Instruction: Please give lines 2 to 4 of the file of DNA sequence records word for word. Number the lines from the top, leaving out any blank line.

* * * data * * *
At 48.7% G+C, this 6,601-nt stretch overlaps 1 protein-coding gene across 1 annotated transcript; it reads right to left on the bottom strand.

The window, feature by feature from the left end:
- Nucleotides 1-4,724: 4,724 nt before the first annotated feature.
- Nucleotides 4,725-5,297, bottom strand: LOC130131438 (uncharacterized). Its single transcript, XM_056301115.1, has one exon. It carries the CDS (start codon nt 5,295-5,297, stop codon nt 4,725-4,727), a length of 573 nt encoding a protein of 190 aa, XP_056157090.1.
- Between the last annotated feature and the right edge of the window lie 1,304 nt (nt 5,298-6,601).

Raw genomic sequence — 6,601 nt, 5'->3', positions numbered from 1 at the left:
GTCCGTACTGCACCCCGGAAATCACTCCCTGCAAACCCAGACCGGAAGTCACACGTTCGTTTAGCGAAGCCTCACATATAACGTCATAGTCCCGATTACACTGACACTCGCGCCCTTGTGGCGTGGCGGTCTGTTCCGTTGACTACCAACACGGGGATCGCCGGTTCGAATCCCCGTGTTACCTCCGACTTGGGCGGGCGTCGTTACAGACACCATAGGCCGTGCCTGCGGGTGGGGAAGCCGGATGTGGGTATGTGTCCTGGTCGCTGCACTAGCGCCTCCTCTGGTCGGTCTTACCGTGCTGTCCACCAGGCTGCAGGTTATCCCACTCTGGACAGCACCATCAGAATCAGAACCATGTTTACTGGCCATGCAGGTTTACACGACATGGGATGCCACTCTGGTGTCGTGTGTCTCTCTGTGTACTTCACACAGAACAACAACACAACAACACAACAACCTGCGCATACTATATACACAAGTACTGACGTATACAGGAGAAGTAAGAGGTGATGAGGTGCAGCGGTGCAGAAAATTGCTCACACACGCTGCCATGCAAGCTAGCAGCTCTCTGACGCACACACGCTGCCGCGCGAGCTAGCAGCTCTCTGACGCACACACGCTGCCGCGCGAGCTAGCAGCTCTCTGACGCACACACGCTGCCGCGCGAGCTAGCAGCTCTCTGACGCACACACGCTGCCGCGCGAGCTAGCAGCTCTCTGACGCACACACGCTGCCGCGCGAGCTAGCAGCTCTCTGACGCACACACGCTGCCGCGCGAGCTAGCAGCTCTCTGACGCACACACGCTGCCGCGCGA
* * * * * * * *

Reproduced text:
The window, feature by feature from the left end:
- Nucleotides 1-4,724: 4,724 nt before the first annotated feature.
- Nucleotides 4,725-5,297, bottom strand: LOC130131438 (uncharacterized). Its single transcript, XM_056301115.1, has one exon. It carries the CDS (start codon nt 5,295-5,297, stop codon nt 4,725-4,727), a length of 573 nt encoding a protein of 190 aa, XP_056157090.1.